A look into the candidates for LISD Board of Trustees place six


Photo by Emma Short

Two spots for the LISD Board of Trustees will be open on the May ballot. Election Day is May 6.

Two spots for the LISD Board of Trustees will be open on the May ballot. Election Day will be May 6, and early voting will take place April 24-May 2. Here is a look at the two candidates campaigning for the open places for spot six on the board.


Mindy Bumgarner 

Candidate Mindy Bumgarner started volunteering at a young age. She was involved in all sorts of service organizations in high school, including Key Club and Student Council, and as she entered the workforce, she soon found her passion: psychology.

“I found it as a way to not only understand myself but understand those around me,” Bumgarner said. “It really helped me understand that nobody is truly normal. That is a fictitious term we use to make ourselves feel better.”

Bumgarner continued her passion as a crisis counselor, soon earning two master’s degrees and a doctorate in clinical psychology and community mental health. She has now worked as a public and private school counselor, low income therapist, autism diagnostician and as a human resources representative. Bumgarner also spends her free time volunteering at Bob’s House of Hope, a non-profit safe house for male victims of trafficking.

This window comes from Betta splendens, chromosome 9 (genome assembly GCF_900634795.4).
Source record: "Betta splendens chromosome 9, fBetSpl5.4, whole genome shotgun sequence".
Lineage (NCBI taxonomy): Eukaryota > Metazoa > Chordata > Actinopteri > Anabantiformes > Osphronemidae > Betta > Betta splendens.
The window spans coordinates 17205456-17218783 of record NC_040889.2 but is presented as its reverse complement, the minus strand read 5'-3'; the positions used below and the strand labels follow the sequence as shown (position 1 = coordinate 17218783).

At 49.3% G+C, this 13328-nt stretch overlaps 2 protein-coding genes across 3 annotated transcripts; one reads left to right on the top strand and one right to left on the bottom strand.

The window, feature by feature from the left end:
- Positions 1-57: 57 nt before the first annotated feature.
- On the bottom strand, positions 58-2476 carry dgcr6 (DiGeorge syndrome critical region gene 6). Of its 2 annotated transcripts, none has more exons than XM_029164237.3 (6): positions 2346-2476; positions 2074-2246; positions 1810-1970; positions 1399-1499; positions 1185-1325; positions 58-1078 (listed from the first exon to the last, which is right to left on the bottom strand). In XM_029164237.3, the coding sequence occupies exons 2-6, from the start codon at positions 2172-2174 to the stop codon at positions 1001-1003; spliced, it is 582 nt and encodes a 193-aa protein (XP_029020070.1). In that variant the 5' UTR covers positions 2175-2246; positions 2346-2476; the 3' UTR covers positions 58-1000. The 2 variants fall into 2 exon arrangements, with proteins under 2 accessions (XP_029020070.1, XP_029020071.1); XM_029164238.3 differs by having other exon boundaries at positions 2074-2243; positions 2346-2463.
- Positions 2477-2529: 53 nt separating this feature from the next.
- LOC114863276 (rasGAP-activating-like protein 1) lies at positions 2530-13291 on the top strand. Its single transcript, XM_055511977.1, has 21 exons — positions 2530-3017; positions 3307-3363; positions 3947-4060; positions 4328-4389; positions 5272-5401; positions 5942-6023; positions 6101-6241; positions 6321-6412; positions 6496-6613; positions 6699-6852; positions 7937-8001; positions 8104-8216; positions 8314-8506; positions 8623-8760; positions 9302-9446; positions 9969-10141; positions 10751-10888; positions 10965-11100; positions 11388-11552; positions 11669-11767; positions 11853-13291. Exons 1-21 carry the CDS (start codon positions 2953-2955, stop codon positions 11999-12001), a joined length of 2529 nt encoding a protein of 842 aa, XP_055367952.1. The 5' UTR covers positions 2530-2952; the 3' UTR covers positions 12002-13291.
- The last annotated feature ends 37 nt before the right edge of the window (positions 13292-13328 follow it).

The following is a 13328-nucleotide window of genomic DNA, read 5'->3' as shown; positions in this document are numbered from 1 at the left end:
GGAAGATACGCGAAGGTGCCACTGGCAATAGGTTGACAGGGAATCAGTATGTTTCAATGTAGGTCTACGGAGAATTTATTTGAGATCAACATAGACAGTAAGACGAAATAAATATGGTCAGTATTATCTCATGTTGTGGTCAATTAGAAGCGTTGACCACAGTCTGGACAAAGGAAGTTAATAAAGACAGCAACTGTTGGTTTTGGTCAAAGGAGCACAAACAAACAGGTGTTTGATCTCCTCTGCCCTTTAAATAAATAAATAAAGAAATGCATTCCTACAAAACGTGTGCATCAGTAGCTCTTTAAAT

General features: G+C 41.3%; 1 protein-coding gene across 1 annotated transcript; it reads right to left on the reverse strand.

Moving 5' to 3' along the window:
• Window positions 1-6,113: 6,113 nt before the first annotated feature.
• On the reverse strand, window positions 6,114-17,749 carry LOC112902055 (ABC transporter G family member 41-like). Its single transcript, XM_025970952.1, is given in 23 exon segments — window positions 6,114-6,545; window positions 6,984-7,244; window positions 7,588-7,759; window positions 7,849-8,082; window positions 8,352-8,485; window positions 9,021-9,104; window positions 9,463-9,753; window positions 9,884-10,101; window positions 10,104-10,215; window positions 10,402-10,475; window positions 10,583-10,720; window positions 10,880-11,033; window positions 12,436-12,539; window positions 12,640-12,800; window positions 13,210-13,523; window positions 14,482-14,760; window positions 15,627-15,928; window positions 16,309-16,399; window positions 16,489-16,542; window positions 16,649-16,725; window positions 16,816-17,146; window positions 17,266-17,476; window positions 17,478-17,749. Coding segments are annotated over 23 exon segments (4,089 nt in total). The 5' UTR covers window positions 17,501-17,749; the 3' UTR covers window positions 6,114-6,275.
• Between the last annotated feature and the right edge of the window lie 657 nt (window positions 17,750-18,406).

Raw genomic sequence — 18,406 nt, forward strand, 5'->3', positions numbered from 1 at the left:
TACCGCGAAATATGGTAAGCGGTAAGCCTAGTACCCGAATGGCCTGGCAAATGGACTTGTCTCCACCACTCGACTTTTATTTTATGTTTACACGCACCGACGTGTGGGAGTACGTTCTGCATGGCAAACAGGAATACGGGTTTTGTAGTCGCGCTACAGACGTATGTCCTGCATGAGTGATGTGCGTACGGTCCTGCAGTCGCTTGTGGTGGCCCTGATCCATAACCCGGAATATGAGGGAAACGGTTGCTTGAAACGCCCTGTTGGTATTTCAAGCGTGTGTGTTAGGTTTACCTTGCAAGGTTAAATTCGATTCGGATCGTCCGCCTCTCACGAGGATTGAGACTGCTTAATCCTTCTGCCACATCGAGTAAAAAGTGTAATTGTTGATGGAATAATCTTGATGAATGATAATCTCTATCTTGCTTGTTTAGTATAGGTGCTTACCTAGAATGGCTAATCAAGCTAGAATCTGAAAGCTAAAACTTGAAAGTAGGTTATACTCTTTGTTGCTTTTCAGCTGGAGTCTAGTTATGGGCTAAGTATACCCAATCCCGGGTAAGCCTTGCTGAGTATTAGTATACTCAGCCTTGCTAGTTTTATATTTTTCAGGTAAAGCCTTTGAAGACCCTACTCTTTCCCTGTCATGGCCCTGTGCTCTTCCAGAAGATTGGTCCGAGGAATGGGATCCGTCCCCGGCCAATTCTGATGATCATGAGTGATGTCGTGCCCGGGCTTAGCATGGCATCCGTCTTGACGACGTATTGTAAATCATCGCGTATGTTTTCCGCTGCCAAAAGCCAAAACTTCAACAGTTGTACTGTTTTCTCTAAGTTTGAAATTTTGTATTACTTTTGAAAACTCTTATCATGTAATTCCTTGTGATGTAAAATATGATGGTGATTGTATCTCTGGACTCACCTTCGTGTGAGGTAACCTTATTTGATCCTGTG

“I am huge in helping people, [and] I think I bring a unique perspective,” Bumgarner said. “We don’t have anyone that actually has a mental health background [on the board], and after [the COVID-19] pandemic, that is something that is crucial. People’s lives really got thrown into turmoil and got flipped upside down. I think we need to focus on that because we’re starting to see more problems with anxiety in schools, depression and all in general, cognitive dissonance.”